''Until the Women's Movement, it was commonplace to be told by an editor that he'd like to publish more of my poems, but he'd already published one by a woman that month ... this attitude was the rule rather than the exception, until the mid-sixties. Highest compliment was to be told, "You write like a man."''Maxine Kumin (b. 1925), U.S. poet. As quoted in A Gift That Cannot be Refused, ch. 2, by Mary Biggs (1990). Written in 1983 on a survey questionnaire.
''Women are not supposed to have uteruses, especially in poems.''Maxine Kumin (b. 1925), U.S. poet and feminist. As quoted in Women's Studies, p. 135 (1976). On the restrictions on poetry's subject matter due to male editors' dismissal of peculiarly "female" topics.
''With a broad shoehornMaxine Kumin (b. 1925), U.S. poet. "In the Uneasy Sleep of the Translator," lines 1-6 (1975).
I am unstuffing a big bird in this dream
Msomebody else's holiday feast
and repacking the crop of my own,
knowing it will burst with such
onion, oyster, savory bread crust.''
''PoetryMaxine Kumin (b. 1925), U.S. poet. "Lines Written in the Library of Congress After the Cleanth Brooks Lecture," lines 224-227. "Poetry/makes nothing happen" are, as Kumin acknowledged, lines borrowed from W. H. Auden's (1907-1973) poem, "In Memory of W. B. Yeats."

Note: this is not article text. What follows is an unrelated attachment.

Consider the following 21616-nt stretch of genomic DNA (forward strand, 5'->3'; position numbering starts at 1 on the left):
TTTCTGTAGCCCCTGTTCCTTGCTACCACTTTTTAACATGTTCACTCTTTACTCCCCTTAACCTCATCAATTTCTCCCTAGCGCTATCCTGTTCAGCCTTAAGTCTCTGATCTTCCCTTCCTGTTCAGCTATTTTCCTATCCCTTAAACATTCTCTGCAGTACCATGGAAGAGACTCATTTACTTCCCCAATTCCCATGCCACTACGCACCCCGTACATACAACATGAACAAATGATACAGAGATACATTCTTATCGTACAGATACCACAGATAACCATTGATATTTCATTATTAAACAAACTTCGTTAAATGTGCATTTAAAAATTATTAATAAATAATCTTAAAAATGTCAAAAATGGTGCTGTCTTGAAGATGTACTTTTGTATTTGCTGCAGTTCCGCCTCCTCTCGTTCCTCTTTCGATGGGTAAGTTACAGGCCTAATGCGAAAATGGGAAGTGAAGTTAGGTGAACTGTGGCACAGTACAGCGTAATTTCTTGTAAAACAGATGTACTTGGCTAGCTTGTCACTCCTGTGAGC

makes nothing happen.
in the valley of its saying.''
''In the county there are thirty-seven churchesMaxine Kumin (b. 1925), U.S. Jewish poet. "Living Alone with Jesus," lines 10-12 (1975). Written while living in Danville, Kentucky.
and no butcher shop. This could be taken
as a matter of all form and no content.''
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And suppose the darlings get to Mantua,
suppose they cheat the crypt, what next? Begin
with him, unshaven. Though not, I grant you, a
displeasing cockerel, there's egg yolk on his chin.
His seedy robe's aflap, he's got the rheum.
Poor dear, the cooking lard has smoked her eye.
Another Montague is in the womb
although the first babe's bottom's not yet dry.
She scrolls a weekly letter to her Nurse